Track 3: DELIVERY – INTERVENING INTO HISTORIC PLACES / Volet 3 : Réalisation – Intervenir dans les lieux historiques

Upgrading the Performance of Heritage Windows to Suit Modern Design Conditions - 100 Wellington Street, Ottawa

Friday, October 13
8:30 AM - 10:00 AM

100 Wellington Street was constructed in Ottawa circa 1931 and served as the United States Embassy until 1997, when ownership was transferred to the Canadian Government. The Canadian Government was looking to repurpose this heritage designated building to public Gallery Space, capitalizing on its prominent location across from Parliament Hill.
With the proposed change to Gallery Space, the interior operating conditions were changed to add winter time humidification, with museum quality limits on temperature and relative humidity. The heritage designated windows, which consist of single glazed non-thermally broken bronze frames, needed to be upgraded to tolerate the proposed interior operating conditions during winter design conditions in a cold weather climate. The challenge was to upgrade the air-tightness and thermal properties of the windows without negatively impacting on the heritage character of the building.
This paper will discuss how hygrothermal field monitoring and analysis was used to evaluate and quantify the performance of the original heritage windows and building envelope to the proposed interior operating conditions. It will describe the window rehabilitation approach that was developed. The paper will also demonstrate the validity of the design concept through the construction and monitoring of a full scale in-situ mock-up. Finally this paper presents the hygrothermal monitoring results of the window mock-up and discusses the key findings and lessons learned related to the strategies and concepts utilized for dealing with heritage window upgrades in a cold weather climate.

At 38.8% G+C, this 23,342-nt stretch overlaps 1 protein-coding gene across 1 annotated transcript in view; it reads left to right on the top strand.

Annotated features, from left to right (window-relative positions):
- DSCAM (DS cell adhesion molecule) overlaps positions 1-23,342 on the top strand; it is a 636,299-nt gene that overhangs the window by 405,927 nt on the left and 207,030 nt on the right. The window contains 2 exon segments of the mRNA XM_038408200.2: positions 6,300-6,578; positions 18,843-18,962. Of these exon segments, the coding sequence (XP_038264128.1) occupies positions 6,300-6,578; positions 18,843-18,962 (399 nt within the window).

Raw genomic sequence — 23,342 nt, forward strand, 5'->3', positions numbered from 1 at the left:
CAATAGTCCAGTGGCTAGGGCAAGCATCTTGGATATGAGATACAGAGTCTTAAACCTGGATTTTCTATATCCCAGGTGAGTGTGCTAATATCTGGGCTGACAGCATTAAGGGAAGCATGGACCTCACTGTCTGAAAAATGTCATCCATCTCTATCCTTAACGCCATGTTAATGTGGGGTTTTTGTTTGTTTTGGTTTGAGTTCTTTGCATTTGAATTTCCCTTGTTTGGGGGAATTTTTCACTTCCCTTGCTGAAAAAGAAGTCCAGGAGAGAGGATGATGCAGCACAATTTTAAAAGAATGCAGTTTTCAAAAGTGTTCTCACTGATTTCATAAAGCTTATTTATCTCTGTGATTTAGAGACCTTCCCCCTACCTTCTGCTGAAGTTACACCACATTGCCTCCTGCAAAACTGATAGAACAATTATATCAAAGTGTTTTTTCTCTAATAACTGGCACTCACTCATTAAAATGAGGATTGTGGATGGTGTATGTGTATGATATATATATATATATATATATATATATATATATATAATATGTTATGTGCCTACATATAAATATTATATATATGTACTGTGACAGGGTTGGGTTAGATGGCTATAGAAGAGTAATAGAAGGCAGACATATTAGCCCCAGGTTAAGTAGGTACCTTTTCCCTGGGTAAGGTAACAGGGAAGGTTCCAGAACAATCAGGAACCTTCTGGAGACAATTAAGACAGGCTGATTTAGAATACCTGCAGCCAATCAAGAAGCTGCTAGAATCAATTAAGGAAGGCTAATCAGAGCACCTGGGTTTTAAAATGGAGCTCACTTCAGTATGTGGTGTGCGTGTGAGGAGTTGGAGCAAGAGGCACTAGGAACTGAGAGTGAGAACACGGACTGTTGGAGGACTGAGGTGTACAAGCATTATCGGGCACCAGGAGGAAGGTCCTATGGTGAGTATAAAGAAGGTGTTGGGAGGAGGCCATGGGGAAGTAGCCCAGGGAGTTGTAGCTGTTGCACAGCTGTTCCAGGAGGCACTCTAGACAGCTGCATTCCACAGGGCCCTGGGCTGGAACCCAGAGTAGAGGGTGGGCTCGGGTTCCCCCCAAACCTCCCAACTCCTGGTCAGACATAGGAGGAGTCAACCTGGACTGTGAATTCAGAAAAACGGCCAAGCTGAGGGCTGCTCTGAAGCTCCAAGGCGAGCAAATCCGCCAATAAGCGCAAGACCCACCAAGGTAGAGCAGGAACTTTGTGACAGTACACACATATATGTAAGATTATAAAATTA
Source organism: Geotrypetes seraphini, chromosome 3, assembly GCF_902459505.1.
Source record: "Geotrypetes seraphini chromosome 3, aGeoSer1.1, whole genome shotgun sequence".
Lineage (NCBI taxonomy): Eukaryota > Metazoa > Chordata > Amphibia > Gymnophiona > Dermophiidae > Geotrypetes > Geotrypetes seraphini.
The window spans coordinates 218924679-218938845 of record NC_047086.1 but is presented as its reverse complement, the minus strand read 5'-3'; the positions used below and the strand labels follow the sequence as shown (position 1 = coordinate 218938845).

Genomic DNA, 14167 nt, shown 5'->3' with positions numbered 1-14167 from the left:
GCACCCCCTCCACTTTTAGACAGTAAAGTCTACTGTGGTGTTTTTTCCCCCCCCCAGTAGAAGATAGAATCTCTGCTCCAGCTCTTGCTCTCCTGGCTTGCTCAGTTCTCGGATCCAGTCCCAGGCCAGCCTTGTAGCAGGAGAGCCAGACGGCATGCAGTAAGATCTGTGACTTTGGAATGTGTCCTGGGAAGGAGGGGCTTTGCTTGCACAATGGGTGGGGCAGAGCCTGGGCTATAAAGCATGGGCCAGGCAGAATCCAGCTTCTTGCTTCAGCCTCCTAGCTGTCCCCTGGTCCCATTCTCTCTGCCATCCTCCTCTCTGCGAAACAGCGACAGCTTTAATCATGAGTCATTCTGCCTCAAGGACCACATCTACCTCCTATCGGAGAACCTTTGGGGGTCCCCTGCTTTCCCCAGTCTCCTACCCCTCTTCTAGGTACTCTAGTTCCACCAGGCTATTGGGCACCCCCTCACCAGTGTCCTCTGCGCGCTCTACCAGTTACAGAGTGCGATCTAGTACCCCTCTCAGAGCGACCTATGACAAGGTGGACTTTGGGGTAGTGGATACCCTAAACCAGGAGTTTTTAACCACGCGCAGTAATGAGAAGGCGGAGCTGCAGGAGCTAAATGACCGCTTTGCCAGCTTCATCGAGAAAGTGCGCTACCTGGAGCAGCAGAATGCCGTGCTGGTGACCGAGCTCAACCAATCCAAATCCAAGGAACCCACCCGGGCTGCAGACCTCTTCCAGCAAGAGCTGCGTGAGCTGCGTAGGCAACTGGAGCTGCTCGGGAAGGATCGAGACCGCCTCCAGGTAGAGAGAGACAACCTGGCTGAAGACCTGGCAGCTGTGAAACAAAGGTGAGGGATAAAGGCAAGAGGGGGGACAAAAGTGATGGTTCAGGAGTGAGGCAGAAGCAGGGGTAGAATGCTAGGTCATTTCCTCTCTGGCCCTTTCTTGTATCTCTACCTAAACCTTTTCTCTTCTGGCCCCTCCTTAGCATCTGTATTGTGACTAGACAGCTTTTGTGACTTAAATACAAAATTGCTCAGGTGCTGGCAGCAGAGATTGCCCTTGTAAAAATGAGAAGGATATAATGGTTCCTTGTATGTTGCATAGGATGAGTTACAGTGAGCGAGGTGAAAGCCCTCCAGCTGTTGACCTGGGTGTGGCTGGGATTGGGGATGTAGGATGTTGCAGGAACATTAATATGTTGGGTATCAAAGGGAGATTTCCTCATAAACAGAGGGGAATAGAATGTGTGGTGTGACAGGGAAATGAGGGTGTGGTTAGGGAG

Learning Objectives:

Scott Tomlinson, Professional Engineer

Principal, Sr. Building Science Engineer
Morrison Hershfield Limited

Scott is a Building Science, Heritage Engineering, and Structural Engineering Specialist in Morrison Hershfield’s Ottawa Building Science team, where he is team lead for Rehabilitation and Heritage projects. He is an experienced senior project manager with practical and rational expertise on a wide variety of structural and building science related projects, which have included heritage building rehabilitations, condition assessment, forensic investigation, and building assemblies performance testing. Scott was a primary author and instructor for Parks Canada “Window Conservation for Historic Places” two-day training workshop, presenting window conservation building science and heritage engineering concepts, which has been delivered across Canada.


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James Maddigan

Senior Associate
Robertson Martin Architects, Inc.

Mr. Maddigan, is a Senior Associate, and Building Conservation Specialist with the firm Robertson Martin Architects, Ottawa, ON. His career in heritage conservation started in 1995 on graduation from Algonquin College with a diploma in Architectural Technology, specialization in building conservation. In 2002, he received a Masters in Conservation of the Built Environment, from the Université de Montréal. Through education, experience and training he has developed an expertise in heritage conservation, with emphasis on heritage materials, assemblies and finishes. Buildings and projects he has worked on include: Chateau de Ramezay, Library of Parliament; Rideau Hall (Residence of the Governor General); and House of Commons (Centre Block).


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Upgrading the Performance of Heritage Windows to Suit Modern Design Conditions - 100 Wellington Street, Ottawa

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